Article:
The purpose of this paper is to examine the incremental information content of audit opinion while considering opinion determinants, such as auditor and auditee size, or a firm’s financial state.
A market valuation model is employed using US firm data collected over 30 years. The model relates stock returns to earnings and incorporates as additional variables auditors’ opinion types, opinion determinants and their interactions with audit expression.
The findings suggest that audit opinion has a significant market impact. The estimated positive or negative information content of the audit opinion types is associated with certain opinion determinants, such as auditor and auditee size and a firm’s financial state.
Additional firm-year observations regarding certain opinion qualifications could benefit future research.
This study offers useful insights by demonstrating the importance of auditing profession to the users of financial statements. It examines investors’ perception of each audit opinion type and the conditions under which this expression has the most serious effects. The results demonstrate the role of audit opinion and its cause-effect relationship with various economic events, allowing regulators not only to track the efficiency of various audit policy changes but also act preventively and amend the regulatory framework.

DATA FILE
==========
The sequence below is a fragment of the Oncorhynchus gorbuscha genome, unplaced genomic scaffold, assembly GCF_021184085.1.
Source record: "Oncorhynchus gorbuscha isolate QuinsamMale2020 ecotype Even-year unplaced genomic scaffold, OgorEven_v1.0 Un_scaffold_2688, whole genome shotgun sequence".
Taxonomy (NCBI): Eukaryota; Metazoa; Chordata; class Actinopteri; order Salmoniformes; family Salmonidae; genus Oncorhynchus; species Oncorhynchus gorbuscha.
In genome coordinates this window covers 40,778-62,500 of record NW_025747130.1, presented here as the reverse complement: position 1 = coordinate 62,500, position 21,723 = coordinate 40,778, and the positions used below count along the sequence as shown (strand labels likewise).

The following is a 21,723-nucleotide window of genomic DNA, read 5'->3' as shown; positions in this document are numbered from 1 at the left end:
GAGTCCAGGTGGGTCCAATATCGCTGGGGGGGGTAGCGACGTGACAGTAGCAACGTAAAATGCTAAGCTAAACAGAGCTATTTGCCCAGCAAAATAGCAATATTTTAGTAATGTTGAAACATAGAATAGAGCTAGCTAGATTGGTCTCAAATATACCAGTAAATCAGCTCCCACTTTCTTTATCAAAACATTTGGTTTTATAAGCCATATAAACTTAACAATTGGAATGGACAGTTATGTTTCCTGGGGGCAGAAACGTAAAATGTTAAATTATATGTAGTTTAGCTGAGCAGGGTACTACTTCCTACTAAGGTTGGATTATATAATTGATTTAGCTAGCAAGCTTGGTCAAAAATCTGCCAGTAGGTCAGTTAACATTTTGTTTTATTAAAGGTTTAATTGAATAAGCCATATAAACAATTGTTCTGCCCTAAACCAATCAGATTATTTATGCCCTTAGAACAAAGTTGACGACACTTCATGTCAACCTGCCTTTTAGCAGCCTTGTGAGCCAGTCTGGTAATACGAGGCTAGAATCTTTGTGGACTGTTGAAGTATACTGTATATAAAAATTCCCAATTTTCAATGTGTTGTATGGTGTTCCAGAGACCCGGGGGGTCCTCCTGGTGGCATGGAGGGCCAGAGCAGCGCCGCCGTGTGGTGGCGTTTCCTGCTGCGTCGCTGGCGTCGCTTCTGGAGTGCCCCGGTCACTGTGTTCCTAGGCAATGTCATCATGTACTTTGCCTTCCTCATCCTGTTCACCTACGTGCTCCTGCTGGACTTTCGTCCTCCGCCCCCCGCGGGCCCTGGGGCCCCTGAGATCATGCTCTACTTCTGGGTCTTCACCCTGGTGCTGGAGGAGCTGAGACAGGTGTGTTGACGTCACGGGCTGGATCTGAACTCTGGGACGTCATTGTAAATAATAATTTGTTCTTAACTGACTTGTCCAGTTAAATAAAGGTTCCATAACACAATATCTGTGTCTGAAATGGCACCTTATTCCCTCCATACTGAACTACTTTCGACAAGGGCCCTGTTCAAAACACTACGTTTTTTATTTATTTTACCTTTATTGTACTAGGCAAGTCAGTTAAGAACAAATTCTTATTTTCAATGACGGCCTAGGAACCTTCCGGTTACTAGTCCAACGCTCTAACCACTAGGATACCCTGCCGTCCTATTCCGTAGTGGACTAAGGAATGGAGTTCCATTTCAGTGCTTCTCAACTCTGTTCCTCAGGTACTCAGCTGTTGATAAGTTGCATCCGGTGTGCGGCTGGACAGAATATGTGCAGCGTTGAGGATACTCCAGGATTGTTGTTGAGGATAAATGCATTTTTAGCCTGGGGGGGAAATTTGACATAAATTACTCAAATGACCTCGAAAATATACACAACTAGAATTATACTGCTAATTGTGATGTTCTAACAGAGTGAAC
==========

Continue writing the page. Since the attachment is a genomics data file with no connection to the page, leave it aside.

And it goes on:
This paper empirically supports the significance of the auditing process and audit opinions by examining investor perceptions. It employs a value relevance model, in contrast to market-based research that adopts an event study methodology.
The authors would like to thank the Editor as well as the two anonymous referees for their help and valuable remarks that made the completion of this paper possible. They would also like to thank Professor Negakis CI, Associate Professor Kousenidis DV and the Lecturer Ladas AC for their great help and comments during the preparation of this paper.
Tahinakis, P. and Samarinas, M. (2016), "The incremental information content of audit opinion", Journal of Applied Accounting Research, Vol. 17 No. 2, pp. 139-169. https://doi.org/10.1108/JAAR-01-2013-0011Download as .RIS
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